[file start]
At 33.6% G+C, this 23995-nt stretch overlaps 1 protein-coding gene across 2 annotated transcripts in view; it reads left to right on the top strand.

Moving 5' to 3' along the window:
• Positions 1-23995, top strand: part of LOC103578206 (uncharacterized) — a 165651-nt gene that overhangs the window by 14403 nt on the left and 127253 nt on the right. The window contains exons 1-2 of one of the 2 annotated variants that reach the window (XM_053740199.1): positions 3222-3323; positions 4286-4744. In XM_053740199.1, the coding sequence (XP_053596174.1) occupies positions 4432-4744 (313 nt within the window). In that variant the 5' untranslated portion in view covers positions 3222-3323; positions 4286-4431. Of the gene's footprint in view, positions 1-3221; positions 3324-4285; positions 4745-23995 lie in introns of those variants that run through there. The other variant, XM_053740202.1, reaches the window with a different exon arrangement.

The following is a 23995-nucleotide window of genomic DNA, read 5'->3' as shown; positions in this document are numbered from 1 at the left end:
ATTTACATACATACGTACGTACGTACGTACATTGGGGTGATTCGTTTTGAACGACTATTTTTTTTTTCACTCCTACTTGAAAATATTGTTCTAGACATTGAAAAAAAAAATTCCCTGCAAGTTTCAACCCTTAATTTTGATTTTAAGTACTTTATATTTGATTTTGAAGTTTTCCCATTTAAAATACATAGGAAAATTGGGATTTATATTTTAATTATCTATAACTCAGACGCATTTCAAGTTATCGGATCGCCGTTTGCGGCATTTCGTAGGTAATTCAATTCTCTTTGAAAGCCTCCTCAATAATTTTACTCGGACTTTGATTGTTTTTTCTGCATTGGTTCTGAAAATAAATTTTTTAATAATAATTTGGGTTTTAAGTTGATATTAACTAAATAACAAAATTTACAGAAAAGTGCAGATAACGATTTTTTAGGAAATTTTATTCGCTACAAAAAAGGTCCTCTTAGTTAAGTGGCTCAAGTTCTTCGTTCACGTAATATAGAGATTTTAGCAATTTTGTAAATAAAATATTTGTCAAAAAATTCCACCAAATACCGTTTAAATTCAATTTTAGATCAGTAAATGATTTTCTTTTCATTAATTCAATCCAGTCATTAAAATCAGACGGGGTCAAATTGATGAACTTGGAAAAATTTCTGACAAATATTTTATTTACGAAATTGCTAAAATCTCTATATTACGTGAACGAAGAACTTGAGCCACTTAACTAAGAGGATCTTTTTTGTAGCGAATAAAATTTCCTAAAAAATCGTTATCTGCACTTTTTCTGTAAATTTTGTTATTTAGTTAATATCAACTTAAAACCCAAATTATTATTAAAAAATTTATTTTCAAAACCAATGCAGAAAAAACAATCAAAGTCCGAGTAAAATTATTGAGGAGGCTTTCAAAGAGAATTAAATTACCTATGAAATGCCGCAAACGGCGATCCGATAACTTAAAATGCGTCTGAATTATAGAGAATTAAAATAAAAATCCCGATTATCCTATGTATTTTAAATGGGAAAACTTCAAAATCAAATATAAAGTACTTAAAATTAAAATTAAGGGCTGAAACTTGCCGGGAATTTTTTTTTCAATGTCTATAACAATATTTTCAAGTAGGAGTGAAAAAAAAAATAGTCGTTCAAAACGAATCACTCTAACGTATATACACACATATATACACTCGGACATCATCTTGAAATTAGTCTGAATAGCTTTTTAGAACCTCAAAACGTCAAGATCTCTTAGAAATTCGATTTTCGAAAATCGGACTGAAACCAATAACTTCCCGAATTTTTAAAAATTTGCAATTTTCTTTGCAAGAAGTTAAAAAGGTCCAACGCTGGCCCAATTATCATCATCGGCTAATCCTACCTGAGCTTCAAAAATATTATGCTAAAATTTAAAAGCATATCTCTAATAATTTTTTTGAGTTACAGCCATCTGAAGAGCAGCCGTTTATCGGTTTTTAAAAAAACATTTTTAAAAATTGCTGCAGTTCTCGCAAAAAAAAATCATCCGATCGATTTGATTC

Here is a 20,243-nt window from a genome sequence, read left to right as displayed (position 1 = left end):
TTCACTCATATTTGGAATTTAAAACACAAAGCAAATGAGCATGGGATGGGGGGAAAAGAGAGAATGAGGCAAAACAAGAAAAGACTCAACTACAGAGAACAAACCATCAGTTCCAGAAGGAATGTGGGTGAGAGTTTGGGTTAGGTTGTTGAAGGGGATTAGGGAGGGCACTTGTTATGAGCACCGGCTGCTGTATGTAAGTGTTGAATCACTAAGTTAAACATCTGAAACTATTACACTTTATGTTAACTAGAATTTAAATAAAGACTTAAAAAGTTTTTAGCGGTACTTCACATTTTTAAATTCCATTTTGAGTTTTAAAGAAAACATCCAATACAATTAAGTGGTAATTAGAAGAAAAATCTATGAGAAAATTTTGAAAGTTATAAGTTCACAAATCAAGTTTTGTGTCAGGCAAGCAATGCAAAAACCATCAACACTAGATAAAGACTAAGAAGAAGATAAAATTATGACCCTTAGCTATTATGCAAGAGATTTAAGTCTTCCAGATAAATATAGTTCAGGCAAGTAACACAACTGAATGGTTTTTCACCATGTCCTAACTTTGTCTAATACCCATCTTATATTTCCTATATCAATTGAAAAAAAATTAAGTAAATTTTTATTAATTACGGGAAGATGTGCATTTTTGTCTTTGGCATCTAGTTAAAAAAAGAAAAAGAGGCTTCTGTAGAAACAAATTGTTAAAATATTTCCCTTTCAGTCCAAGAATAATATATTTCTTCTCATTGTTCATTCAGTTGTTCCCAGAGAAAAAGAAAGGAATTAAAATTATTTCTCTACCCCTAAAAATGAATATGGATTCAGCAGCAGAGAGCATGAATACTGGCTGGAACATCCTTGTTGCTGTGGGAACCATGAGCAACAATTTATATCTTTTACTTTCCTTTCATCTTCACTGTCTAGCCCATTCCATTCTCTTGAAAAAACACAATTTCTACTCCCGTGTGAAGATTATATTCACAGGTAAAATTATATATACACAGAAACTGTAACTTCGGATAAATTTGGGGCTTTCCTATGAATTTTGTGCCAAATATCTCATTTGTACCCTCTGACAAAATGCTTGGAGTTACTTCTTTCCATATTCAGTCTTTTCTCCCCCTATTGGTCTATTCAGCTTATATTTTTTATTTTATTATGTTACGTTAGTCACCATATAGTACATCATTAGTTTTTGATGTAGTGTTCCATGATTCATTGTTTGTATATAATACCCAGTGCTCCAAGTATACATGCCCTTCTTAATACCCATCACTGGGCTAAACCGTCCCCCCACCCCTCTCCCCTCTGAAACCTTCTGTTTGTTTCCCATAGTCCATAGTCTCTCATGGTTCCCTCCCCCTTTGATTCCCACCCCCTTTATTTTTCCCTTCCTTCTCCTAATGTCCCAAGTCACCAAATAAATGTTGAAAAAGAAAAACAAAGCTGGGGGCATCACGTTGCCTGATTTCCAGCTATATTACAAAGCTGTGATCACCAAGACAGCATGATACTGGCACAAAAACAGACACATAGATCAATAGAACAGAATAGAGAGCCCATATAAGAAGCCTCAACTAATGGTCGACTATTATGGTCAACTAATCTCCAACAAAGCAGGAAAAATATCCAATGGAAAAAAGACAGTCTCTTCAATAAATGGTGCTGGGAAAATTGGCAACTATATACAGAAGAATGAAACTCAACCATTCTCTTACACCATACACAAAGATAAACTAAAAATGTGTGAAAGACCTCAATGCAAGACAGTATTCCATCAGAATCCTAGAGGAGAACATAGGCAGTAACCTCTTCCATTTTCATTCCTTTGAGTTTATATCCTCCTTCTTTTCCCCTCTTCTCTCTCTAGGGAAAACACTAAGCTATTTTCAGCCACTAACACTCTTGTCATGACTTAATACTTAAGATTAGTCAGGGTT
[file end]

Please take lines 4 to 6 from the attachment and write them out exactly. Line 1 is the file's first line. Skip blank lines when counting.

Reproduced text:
The following is a 23995-nucleotide window of genomic DNA, read 5'->3' as shown; positions in this document are numbered from 1 at the left end:
ATTTACATACATACGTACGTACGTACGTACATTGGGGTGATTCGTTTTGAACGACTATTTTTTTTTTCACTCCTACTTGAAAATATTGTTCTAGACATTGAAAAAAAAAATTCCCTGCAAGTTTCAACCCTTAATTTTGATTTTAAGTACTTTATATTTGATTTTGAAGTTTTCCCATTTAAAATACATAGGAAAATTGGGATTTATATTTTAATTATCTATAACTCAGACGCATTTCAAGTTATCGGATCGCCGTTTGCGGCATTTCGTAGGTAATTCAATTCTCTTTGAAAGCCTCCTCAATAATTTTACTCGGACTTTGATTGTTTTTTCTGCATTGGTTCTGAAAATAAATTTTTTAATAATAATTTGGGTTTTAAGTTGATATTAACTAAATAACAAAATTTACAGAAAAGTGCAGATAACGATTTTTTAGGAAATTTTATTCGCTACAAAAAAGGTCCTCTTAGTTAAGTGGCTCAAGTTCTTCGTTCACGTAATATAGAGATTTTAGCAATTTTGTAAATAAAATATTTGTCAAAAAATTCCACCAAATACCGTTTAAATTCAATTTTAGATCAGTAAATGATTTTCTTTTCATTAATTCAATCCAGTCATTAAAATCAGACGGGGTCAAATTGATGAACTTGGAAAAATTTCTGACAAATATTTTATTTACGAAATTGCTAAAATCTCTATATTACGTGAACGAAGAACTTGAGCCACTTAACTAAGAGGATCTTTTTTGTAGCGAATAAAATTTCCTAAAAAATCGTTATCTGCACTTTTTCTGTAAATTTTGTTATTTAGTTAATATCAACTTAAAACCCAAATTATTATTAAAAAATTTATTTTCAAAACCAATGCAGAAAAAACAATCAAAGTCCGAGTAAAATTATTGAGGAGGCTTTCAAAGAGAATTAAATTACCTATGAAATGCCGCAAACGGCGATCCGATAACTTAAAATGCGTCTGAATTATAGAGAATTAAAATAAAAATCCCGATTATCCTATGTATTTTAAATGGGAAAACTTCAAAATCAAATATAAAGTACTTAAAATTAAAATTAAGGGCTGAAACTTGCCGGGAATTTTTTTTTCAATGTCTATAACAATATTTTCAAGTAGGAGTGAAAAAAAAAATAGTCGTTCAAAACGAATCACTCTAACGTATATACACACATATATACACTCGGACATCATCTTGAAATTAGTCTGAATAGCTTTTTAGAACCTCAAAACGTCAAGATCTCTTAGAAATTCGATTTTCGAAAATCGGACTGAAACCAATAACTTCCCGAATTTTTAAAAATTTGCAATTTTCTTTGCAAGAAGTTAAAAAGGTCCAACGCTGGCCCAATTATCATCATCGGCTAATCCTACCTGAGCTTCAAAAATATTATGCTAAAATTTAAAAGCATATCTCTAATAATTTTTTTGAGTTACAGCCATCTGAAGAGCAGCCGTTTATCGGTTTTTAAAAAAACATTTTTAAAAATTGCTGCAGTTCTCGCAAAAAAAAATCATCCGATCGATTTGATTC

Here is a 20,243-nt window from a genome sequence, read left to right as displayed (position 1 = left end):